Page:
How to open the door: Review of Let Hope In by Pete Wilson

I didn’t plan it this way, but I’m glad it worked out. It’s the first week of Advent, the time we focus on hope, and Pete Wilson’s book Let Hope In, is an encouraging resource for those of us who find it hard to hope. (Disclaimer: I received a free copy of the book from Thomas Nelson through the Booksneeze program in exchange for my review.)

let hope inIn it Wilson presents four choices he calls life-changing. I was afraid he was going to oversimplify or oversell it, but it’s clear from the beginning that Wilson is not preaching self-help. In fact, he says it’s impossible. The harder we try to change ourselves, overcome our past or rid our life of sin, the less change we actually experience. His encouragement is to seek transformation instead of transferring blame, to accept that we’re not okay, to trust God rather than aim for people pleasing, and to offer freedom instead of hurt to others.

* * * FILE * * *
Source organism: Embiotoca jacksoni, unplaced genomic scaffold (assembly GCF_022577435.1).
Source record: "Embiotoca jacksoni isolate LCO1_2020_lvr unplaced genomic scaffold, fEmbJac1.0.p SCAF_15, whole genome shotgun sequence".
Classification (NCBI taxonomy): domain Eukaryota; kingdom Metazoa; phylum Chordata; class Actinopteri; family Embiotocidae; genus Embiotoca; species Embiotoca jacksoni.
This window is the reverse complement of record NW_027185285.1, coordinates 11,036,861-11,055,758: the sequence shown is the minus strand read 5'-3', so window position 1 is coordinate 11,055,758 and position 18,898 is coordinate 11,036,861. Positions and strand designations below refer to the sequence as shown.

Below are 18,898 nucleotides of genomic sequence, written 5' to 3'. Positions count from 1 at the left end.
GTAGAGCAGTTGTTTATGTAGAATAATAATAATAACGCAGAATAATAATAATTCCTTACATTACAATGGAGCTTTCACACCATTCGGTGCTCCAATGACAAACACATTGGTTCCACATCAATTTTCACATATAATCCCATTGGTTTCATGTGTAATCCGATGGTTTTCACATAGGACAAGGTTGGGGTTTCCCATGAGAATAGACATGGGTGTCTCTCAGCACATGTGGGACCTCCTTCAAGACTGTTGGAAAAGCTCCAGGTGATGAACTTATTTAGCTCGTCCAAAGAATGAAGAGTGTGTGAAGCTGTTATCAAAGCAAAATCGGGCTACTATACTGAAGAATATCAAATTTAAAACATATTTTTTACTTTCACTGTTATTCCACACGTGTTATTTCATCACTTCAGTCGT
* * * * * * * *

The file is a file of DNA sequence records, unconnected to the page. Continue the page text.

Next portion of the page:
I didn’t know much about Wilson before I picked up his book, but I find his writing style approachable. He shares stories of his family and friends, of his personal struggles with sin and temptation. He doesn’t speak as a preacher from a high pulpit but as a guide on level ground with fellow travelers.

Hope is a tricky thing, hard to grasp sometimes and even harder to maintain a hold on, but Wilson has given it flesh.

Practical. Realistic. Attainable.

Our choices can be the door that lets hope into our lives.


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